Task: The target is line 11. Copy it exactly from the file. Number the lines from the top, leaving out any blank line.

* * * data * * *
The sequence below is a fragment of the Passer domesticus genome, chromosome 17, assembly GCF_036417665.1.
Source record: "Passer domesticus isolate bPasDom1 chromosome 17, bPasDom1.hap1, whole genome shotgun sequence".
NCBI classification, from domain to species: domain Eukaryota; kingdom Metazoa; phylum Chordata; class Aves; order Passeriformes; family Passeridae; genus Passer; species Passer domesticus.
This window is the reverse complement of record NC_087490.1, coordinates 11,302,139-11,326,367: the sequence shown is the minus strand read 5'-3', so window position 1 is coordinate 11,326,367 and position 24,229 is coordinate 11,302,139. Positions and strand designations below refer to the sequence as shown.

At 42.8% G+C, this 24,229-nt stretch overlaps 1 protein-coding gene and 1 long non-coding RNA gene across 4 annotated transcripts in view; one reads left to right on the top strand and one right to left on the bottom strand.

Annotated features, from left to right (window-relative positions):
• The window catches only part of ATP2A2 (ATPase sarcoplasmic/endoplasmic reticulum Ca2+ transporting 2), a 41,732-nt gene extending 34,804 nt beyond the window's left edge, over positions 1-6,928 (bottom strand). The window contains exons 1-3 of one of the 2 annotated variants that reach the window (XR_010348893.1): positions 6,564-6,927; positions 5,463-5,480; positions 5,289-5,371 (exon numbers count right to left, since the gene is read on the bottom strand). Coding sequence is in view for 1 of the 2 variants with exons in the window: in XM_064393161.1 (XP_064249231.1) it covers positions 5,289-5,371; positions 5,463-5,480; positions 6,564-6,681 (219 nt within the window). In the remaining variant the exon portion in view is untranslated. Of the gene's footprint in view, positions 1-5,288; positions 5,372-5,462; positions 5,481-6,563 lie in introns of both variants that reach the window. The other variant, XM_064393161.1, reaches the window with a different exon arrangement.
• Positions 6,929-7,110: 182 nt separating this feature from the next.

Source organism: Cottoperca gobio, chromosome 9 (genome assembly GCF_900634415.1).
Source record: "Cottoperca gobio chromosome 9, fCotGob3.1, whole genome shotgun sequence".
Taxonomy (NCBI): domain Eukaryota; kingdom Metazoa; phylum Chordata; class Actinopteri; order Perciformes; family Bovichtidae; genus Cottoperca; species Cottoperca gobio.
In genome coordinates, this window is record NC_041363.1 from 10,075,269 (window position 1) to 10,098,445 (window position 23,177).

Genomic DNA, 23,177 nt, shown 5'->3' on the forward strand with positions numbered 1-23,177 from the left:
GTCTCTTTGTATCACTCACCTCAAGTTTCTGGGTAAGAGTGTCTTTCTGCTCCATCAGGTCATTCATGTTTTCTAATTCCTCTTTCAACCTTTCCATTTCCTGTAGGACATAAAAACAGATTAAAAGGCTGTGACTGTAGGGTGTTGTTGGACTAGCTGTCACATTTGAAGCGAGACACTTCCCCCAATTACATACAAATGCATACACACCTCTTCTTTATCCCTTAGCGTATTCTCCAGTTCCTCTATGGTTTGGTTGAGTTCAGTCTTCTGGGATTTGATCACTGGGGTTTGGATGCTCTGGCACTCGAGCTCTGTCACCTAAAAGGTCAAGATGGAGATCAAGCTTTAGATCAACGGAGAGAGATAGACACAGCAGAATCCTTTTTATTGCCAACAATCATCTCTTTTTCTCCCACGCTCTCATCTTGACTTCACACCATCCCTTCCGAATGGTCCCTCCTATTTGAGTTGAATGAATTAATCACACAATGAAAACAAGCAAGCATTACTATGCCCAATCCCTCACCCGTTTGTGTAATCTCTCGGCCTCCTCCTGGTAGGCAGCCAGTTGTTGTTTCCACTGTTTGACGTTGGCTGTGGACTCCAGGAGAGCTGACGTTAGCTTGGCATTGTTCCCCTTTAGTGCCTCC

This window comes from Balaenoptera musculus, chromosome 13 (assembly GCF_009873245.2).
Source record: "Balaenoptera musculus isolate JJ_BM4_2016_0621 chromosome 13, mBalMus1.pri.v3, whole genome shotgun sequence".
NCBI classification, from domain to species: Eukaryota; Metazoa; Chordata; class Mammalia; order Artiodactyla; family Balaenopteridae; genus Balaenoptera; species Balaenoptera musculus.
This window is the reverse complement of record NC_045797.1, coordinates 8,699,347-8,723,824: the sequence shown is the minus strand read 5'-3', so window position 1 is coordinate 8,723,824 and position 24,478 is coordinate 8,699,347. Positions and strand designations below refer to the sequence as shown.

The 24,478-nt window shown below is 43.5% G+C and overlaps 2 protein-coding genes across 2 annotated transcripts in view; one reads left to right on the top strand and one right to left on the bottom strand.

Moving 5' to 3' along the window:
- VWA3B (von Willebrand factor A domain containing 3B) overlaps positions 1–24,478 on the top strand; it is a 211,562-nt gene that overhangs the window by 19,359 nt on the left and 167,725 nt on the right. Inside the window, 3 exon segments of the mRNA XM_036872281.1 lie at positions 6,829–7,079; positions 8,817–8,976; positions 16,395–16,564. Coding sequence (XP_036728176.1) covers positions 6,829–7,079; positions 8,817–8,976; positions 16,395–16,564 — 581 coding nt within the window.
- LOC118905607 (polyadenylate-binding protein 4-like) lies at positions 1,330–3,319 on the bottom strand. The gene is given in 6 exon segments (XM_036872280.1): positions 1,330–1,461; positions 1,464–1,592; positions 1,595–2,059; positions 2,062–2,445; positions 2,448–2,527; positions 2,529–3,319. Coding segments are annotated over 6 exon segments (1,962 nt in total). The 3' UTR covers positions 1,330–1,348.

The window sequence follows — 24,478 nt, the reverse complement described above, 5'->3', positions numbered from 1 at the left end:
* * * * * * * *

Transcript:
Taxonomy (NCBI): domain Eukaryota; kingdom Metazoa; phylum Chordata; class Actinopteri; order Perciformes; family Bovichtidae; genus Cottoperca; species Cottoperca gobio.